Both rely on preemptive scheduling (high-priority tasks forcibly suspend, or preempt, lower-priority tasks). Each job is allocated to a task (usually one job per task, but two jobs with the same scheduling requirements could be allocated to one task, other things being equal).

RMA allocates the highest priority to the task which has to run most frequently, while DMA allocates it to the task with the shortest deadline (ie, the shortest period between when it can start a cycle of processing and when it has to have completed).


You specify a class as active by marking it with the stereotype «active».

Procedure operations (ie, those without a return value) of an active class can be stereotyped «entry»; see ARM 9.5 for a discussion on entries.

It is permitted for an «entry» operation to have the same name as an ordinary operation.

You can specify the run-time priority of the task using the tag priority. The form is

{priority = priority relative to system default}

You can specify the stack size of the task using the tag stack. The form is

{stack = stack size}

You can also specify a class as active by setting the isActive checkbox in the modifiers section of the ArgoUML Properties tab, but

  1. this is much less obvious in the model, and
  2. it doesn't allow the use of the {priority} and {stack} tags.


Each instance of an «active» class has an associated task. The task's name, if supported by the operating system, is Domain.Class.

You access the task using This.The_T; so if there is an «entry» Start, you would call it as This.The_T.Start.

If a «protected» type's «entry» operation's visibility is public or protected, it is implemented as a public entry; otherwise as a private entry. You would use this for requeuing.

The visibility of task entries is always public (but only to the class in which it's defined).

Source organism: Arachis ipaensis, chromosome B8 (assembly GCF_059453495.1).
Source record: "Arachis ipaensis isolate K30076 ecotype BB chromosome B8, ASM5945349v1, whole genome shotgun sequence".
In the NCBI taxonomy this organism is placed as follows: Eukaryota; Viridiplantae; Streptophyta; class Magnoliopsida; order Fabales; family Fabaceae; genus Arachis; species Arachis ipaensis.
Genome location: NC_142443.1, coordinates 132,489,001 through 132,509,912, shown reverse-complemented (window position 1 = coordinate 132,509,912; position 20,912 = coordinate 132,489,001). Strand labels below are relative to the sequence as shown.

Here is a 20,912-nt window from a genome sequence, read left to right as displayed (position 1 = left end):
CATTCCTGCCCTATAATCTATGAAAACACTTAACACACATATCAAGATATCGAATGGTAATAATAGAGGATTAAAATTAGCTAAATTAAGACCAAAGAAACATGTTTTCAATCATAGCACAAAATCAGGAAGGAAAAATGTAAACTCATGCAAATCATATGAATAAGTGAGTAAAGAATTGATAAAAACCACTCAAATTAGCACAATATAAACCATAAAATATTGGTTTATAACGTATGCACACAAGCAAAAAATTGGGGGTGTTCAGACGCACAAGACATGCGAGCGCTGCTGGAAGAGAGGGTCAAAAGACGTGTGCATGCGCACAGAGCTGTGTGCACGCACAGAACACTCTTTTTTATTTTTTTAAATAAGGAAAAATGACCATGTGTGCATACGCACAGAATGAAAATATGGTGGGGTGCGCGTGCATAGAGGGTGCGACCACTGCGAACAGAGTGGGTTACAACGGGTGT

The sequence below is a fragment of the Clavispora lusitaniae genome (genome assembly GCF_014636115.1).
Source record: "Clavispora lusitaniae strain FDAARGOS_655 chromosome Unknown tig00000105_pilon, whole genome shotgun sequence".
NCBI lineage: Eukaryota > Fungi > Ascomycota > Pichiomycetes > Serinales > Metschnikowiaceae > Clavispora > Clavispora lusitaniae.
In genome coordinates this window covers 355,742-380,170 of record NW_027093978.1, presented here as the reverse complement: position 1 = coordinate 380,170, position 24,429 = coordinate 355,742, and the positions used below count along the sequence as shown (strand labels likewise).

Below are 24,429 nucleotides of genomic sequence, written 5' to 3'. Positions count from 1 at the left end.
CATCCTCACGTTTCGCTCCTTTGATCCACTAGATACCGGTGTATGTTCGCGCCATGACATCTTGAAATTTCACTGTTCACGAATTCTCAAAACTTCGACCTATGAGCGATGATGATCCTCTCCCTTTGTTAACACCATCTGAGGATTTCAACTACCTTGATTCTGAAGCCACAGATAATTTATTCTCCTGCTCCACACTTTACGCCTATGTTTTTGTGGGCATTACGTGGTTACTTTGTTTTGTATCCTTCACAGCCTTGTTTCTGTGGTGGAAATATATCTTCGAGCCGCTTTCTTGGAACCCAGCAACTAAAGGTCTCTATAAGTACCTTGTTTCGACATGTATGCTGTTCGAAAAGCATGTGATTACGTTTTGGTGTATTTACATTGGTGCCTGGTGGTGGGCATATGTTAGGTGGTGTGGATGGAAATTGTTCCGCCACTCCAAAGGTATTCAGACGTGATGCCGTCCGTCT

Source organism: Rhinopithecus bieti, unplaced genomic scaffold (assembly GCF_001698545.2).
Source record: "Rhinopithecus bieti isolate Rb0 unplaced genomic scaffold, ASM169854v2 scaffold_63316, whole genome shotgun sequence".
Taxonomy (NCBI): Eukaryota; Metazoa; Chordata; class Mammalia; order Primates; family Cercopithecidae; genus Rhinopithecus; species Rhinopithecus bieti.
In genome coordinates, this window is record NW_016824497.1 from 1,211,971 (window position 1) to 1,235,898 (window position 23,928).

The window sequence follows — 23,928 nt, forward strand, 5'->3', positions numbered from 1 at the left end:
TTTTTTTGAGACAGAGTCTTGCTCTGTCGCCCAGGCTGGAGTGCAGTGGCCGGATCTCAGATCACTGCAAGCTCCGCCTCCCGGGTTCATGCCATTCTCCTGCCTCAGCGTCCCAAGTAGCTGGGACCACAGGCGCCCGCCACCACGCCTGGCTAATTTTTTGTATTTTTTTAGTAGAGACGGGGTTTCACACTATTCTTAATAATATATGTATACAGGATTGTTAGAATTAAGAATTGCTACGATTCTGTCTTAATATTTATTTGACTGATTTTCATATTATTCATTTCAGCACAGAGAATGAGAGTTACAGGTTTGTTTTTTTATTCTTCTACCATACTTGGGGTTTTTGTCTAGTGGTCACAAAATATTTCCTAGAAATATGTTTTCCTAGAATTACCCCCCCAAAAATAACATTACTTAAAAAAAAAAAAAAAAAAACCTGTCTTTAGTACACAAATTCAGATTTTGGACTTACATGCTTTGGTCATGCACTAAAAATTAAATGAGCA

Accessing instance attributes and calling operations

The task is constrained by This : access Instance, so within the task you can quite often treat This as if it were a Handle. However, it isn't quite, so if the compiler complains use a view conversion:

Handle (This)

Deleting the instance

The generated Delete operation of an «active» class aborts the task before freeing the task and instance memory. This means that if you call Delete from the task you are pulling the rug from under your feet!

What's needed is another task. The nearest candidate is the task in the event queue for the domain; so the canonical solution is to post an event to the event queue which will Delete the instance when it fires.

Some examples of this idiom have posted the event to run after a delay. This should not be necessary.

To avoid the need for a special state machine, a «class event» should be used (if there can be more than one instance, it will need a parameter of type Class, translating to Handle, to indicate which instance is to be deleted).

State machines

If an active class has a state machine, you have to be careful about instance initialization.

Simon Wright